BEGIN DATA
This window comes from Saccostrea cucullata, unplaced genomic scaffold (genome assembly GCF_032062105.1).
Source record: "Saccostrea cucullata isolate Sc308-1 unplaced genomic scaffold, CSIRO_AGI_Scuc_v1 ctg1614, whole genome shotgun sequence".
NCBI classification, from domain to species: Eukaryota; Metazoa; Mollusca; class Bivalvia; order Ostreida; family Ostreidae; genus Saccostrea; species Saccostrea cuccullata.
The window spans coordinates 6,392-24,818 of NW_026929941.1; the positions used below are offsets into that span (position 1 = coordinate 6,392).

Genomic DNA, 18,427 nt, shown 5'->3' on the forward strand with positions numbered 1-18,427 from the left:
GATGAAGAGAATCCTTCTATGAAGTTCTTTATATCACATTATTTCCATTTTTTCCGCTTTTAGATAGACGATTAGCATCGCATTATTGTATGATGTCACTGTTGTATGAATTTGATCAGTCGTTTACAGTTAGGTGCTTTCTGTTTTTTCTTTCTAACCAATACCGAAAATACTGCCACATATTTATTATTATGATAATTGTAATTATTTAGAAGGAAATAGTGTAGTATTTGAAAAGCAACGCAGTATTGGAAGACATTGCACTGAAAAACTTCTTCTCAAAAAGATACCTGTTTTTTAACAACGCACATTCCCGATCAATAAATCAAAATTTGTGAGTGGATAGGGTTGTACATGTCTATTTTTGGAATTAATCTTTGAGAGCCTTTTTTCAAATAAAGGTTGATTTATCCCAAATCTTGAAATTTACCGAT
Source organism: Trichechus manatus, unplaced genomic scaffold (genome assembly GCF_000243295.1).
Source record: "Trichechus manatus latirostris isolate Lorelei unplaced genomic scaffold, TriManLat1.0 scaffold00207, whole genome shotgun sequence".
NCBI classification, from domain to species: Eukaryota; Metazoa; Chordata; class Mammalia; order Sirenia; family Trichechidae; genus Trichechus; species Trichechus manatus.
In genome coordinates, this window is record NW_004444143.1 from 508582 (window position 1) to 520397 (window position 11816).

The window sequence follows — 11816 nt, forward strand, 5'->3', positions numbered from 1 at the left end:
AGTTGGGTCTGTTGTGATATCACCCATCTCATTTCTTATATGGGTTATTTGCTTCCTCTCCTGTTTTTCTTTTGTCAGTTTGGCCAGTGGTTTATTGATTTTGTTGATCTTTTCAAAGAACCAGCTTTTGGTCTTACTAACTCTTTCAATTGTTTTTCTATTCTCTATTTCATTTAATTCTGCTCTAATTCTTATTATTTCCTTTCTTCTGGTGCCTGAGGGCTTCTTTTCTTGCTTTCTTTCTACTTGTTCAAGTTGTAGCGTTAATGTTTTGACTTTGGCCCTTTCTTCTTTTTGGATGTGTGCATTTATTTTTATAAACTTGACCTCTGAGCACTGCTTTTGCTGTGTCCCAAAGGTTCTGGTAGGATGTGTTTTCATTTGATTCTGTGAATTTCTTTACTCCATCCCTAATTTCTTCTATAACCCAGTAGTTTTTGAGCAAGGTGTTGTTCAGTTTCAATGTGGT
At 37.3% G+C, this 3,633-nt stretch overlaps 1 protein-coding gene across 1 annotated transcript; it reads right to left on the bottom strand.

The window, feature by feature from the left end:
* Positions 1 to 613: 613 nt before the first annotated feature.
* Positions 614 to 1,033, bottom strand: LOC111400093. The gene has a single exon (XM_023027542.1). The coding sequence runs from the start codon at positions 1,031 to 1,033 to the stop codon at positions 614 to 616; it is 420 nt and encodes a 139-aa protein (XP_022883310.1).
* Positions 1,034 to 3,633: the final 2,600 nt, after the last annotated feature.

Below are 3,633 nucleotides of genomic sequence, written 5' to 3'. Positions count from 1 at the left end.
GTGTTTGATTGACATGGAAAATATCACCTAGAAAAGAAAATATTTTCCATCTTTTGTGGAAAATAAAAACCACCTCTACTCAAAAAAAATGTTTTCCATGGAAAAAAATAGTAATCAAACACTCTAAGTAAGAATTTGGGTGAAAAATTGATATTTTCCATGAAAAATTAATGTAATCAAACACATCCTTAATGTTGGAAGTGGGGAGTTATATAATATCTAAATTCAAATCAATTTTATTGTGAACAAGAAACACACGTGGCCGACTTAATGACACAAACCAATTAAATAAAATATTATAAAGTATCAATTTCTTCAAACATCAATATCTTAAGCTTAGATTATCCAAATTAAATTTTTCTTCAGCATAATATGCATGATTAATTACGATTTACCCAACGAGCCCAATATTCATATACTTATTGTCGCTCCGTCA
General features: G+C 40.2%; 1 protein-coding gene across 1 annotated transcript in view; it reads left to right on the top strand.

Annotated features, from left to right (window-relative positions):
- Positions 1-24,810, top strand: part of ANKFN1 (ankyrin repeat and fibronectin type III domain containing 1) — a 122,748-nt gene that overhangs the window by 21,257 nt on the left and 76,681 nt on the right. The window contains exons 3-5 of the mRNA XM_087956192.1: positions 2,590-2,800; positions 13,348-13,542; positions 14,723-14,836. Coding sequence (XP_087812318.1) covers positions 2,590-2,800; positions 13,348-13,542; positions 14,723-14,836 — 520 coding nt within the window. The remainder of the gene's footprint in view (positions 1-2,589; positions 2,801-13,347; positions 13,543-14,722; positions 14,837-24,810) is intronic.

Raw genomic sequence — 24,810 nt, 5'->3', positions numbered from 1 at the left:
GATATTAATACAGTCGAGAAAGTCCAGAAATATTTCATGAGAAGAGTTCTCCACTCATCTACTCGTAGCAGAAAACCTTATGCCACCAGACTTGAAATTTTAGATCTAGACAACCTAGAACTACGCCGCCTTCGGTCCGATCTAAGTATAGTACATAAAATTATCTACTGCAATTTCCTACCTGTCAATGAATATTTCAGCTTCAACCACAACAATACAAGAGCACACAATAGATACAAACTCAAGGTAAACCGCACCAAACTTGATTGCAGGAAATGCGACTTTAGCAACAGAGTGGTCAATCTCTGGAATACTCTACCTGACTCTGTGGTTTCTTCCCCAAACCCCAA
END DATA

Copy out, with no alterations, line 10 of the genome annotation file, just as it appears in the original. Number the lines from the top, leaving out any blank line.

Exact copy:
In genome coordinates, this window is record NW_004444143.1 from 508582 (window position 1) to 520397 (window position 11816).